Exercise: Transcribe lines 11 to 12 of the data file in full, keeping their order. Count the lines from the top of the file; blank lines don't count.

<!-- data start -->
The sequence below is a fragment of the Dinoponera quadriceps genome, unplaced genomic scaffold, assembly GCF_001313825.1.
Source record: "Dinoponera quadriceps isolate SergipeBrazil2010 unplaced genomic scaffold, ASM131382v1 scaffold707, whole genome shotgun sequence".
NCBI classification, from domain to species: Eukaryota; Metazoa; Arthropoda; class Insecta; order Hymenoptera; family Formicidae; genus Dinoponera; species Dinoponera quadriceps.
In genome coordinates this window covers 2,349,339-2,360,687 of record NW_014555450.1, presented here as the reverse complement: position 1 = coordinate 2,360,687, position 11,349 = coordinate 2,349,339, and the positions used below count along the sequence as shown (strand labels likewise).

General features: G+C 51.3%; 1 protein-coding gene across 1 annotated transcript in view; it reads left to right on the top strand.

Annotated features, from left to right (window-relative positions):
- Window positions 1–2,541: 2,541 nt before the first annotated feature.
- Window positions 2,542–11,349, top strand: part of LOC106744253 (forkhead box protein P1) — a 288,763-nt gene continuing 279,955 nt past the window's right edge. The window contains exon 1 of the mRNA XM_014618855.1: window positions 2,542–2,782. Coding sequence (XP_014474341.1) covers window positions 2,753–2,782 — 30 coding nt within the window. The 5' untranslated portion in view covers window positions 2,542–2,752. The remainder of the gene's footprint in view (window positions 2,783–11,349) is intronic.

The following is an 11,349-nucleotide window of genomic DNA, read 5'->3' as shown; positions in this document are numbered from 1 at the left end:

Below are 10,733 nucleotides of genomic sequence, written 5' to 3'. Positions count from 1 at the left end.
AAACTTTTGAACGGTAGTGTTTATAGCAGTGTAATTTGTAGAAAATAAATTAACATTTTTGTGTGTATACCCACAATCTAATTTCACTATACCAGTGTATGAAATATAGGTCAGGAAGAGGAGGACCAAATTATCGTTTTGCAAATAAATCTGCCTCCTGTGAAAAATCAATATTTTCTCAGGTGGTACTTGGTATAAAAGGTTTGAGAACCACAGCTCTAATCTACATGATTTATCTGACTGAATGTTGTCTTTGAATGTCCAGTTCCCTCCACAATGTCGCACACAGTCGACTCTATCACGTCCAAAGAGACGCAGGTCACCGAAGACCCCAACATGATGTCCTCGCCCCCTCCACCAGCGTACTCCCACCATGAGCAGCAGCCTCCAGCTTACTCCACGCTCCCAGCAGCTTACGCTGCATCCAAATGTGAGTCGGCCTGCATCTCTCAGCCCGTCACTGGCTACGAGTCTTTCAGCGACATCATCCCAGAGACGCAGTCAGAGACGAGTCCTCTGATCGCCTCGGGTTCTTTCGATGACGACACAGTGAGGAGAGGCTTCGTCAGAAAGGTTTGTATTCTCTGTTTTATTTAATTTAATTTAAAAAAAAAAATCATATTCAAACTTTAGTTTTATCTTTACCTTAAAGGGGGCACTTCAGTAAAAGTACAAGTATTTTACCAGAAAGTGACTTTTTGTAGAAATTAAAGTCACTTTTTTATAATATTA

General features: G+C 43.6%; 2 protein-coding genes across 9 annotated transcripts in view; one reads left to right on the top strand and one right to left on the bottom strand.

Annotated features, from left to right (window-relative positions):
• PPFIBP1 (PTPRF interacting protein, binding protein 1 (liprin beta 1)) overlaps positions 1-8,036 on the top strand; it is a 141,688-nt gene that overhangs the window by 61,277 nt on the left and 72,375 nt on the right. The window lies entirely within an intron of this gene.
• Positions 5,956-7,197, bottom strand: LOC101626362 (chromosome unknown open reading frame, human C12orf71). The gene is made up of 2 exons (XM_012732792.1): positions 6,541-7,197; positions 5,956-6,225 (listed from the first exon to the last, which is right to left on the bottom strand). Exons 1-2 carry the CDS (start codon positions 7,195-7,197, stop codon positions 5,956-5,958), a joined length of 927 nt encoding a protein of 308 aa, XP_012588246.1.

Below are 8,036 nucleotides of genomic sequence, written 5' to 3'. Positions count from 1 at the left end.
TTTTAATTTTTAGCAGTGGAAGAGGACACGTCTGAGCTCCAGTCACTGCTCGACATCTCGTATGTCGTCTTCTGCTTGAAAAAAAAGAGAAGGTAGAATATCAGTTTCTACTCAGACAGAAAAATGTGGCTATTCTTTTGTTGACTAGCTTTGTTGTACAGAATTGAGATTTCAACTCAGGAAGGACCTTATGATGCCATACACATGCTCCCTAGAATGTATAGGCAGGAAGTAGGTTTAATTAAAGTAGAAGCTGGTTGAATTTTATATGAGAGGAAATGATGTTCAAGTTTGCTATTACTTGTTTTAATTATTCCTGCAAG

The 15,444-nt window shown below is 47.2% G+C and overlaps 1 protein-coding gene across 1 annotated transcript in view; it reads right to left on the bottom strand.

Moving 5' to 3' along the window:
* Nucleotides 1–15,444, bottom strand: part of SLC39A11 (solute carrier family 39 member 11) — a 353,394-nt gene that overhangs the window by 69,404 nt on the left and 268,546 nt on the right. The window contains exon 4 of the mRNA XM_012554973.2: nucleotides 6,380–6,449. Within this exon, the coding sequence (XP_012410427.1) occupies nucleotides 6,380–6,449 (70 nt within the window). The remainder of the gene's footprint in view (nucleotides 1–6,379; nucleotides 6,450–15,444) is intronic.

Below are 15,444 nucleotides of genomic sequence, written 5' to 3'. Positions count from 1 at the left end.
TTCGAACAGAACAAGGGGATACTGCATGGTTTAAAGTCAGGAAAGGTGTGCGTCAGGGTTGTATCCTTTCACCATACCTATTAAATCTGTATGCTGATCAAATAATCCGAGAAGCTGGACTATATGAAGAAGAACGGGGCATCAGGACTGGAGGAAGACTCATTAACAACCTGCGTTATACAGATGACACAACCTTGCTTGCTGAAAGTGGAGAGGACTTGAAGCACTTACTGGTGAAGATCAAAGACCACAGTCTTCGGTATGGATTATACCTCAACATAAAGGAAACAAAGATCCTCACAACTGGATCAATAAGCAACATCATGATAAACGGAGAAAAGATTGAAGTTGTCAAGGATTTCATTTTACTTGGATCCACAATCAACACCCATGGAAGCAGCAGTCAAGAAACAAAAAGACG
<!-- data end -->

AAACTTTTGAACGGTAGTGTTTATAGCAGTGTAATTTGTAGAAAATAAATTAACATTTTTGTGTGTATACCCACAATCTAATTTCACTATACCAGTGTATGAAATATAGGTCAGGAAGAGGAGGACCAAATTATCGTTTTGCAAATAAATCTGCCTCCTGTGAAAAATCAATATTTTCTCAGGTGGTACTTGGTATAAAAGGTTTGAGAACCACAGCTCTAATCTACATGATTTATCTGACTGAATGTTGTCTTTGAATGTCCAGTTCCCTCCACAATGTCGCACACAGTCGACTCTATCACGTCCAAAGAGACGCAGGTCACCGAAGACCCCAACATGATGTCCTCGCCCCCTCCACCAGCGTACTCCCACCATGAGCAGCAGCCTCCAGCTTACTCCACGCTCCCAGCAGCTTACGCTGCATCCAAATGTGAGTCGGCCTGCATCTCTCAGCCCGTCACTGGCTACGAGTCTTTCAGCGACATCATCCCAGAGACGCAGTCAGAGACGAGTCCTCTGATCGCCTCGGGTTCTTTCGATGACGACACAGTGAGGAGAGGCTTCGTCAGAAAGGTTTGTATTCTCTGTTTTATTTAATTTAATTTAAAAAAAAAAATCATATTCAAACTTTAGTTTTATCTTTACCTTAAAGGGGGCACTTCAGTAAAAGTACAAGTATTTTACCAGAAAGTGACTTTTTGTAGAAATTAAAGTCACTTTTTTATAATATTA

General features: G+C 43.6%; 2 protein-coding genes across 9 annotated transcripts in view; one reads left to right on the top strand and one right to left on the bottom strand.